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ProgressBar

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ProgressBar is a simple Ruby library for displaying progress of long-running tasks on the console. It is intended to be as simple to use as possible.

NOTE: This project isn't dead! It's just feature complete, and I don't want to keep adding things to it. If you find bugs, please open an Issue, or even better, a Pull Request, and I'll take a look. We at ProgressBar know you have lots of progress bar alternatives, and we thank you for using ProgressBar!

Installation

gem install progress_bar

Examples

The Easy Way

require 'progress_bar'

bar = ProgressBar.new

100.times do
  sleep 0.1
  bar.increment!
end

Produces output like:

[#######################################                           ] [ 59.00%] [00:06]

Note: It may not be exactly like this. I might have changed the default meters between now and when I wrote this readme, and forgotten to update it.

Setting the Max

Usually, the defaults should be fine, the only thing you'll need to tweak is the max.

bar = ProgressBar.new(1000)

Larger Steps

If you want to process several things, and update less often, you can pass a number to #increment!

    bar.increment! 42

Printing additional output

Sometimes you want to print some additional messages in the output, but since the ProgressBar uses terminal control characters to replace the text on the same line on every update, the output looks funny:

[#######################################                           ] [ 59.00%] [00:06]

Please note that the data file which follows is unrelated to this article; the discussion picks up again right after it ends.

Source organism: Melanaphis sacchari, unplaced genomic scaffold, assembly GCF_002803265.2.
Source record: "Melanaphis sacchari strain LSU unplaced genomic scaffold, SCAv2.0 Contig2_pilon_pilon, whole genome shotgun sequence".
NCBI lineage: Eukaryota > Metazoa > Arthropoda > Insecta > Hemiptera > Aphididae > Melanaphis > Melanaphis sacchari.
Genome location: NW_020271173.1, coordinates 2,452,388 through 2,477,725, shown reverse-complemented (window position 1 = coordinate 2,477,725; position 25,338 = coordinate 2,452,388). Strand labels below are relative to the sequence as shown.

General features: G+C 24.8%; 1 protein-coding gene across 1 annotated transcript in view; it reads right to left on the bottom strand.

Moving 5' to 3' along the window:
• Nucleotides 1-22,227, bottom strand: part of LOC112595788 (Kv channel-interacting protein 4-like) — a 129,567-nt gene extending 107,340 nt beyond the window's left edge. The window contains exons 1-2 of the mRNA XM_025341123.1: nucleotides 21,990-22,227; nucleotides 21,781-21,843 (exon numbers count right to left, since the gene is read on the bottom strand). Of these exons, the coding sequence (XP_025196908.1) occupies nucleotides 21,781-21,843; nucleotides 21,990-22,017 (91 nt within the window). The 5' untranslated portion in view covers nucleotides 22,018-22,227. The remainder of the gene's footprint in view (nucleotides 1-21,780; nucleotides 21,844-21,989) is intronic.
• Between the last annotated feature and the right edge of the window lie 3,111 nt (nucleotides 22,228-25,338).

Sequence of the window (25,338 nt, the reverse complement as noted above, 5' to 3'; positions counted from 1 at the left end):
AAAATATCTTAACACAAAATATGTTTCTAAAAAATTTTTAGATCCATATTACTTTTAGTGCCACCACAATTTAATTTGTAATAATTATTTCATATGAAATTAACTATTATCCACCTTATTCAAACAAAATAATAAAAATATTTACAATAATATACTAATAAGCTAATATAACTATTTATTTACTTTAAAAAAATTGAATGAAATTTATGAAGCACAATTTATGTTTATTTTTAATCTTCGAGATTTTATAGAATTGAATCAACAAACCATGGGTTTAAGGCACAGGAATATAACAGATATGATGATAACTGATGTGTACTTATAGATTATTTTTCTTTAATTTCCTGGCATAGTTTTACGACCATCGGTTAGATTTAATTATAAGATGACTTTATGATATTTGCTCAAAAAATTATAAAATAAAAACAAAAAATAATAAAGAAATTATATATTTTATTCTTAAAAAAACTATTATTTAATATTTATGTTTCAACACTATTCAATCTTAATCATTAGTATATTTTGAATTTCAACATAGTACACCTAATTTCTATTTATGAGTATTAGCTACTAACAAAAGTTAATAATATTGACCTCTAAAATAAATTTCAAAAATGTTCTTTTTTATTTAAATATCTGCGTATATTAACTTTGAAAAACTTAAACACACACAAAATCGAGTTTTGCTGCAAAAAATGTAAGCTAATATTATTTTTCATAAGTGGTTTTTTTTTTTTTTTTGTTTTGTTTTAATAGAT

Hello!
[#########################################                         ] [ 60.00%] [00:05]

To prevent this, you can use ProgressBar#puts so ProgressBar knows you want to print something, and it'll clear the bar before printing, then resume printing on the next line:

100.times do |i|
  sleep 0.1
  bar.puts "Halfway there!" if i == 50
  bar.increment!
end

Produces output like:

Halfway there!
[##################################] [100/100] [100%] [00:10] [00:00] [  9.98/s]

Try it out in examples/printing_messages.rb to see how it looks.

Picking the meters

By default, ProgressBar will use all available meters (this will probably change). To select which meters you want, and in which order, pass them to the constructor:

bar = ProgressBar.new(100, :bar, :rate, :eta)

Available Meters

  • :bar -- The bar itself, fills empty space with "#"s. Ex: [### ].
  • :counter -- Number of items complete, over the max. Ex: [ 20/100]
  • :percentage -- Percentage of items in the maximum. Ex: [ 42%]
  • :elapsed -- Time elapsed (since the ProgressBar was initialized. Ex: [00:42]
  • :eta -- Estimated Time remaining. Given the rate that items are completed, a guess at how long the rest will take. Ex: [01:30]
  • :rate -- The rate at which items are being completed. Ex: [ 42.42/s]

Run the tests to see examples of all the formats, with different values and maximums.

gem install --development progress_bar
rspec spec/*_spec.rb

Using ProgressBar on Enumerable-alikes.

If you do a lot of progresses, you can shorten your way with this:

class Array
  include ProgressBar::WithProgress
end

[1,2,3].each_with_progress{do_something}

# or any other Enumerable's methods:

(1..1000).to_a.with_progress.select{|i| (i % 2).zero?}

You can include ProgressBar::WithProgress in any class, having methods #count and #each, like some DB datasets and so on.

If you are using progress_bar regularly on plain arrays, you may want to do:

require 'progress_bar/core_ext/enumerable_with_progress'

# it adds each_with_progress/with_progress to Array/Hash/Range

(1..400).with_progress.select{|i| (i % 2).zero?}

If you want to display only specific meters you can do it like so:

(1..400).with_progress(:bar, :elapsed).select{|i| (i % 2).zero?}
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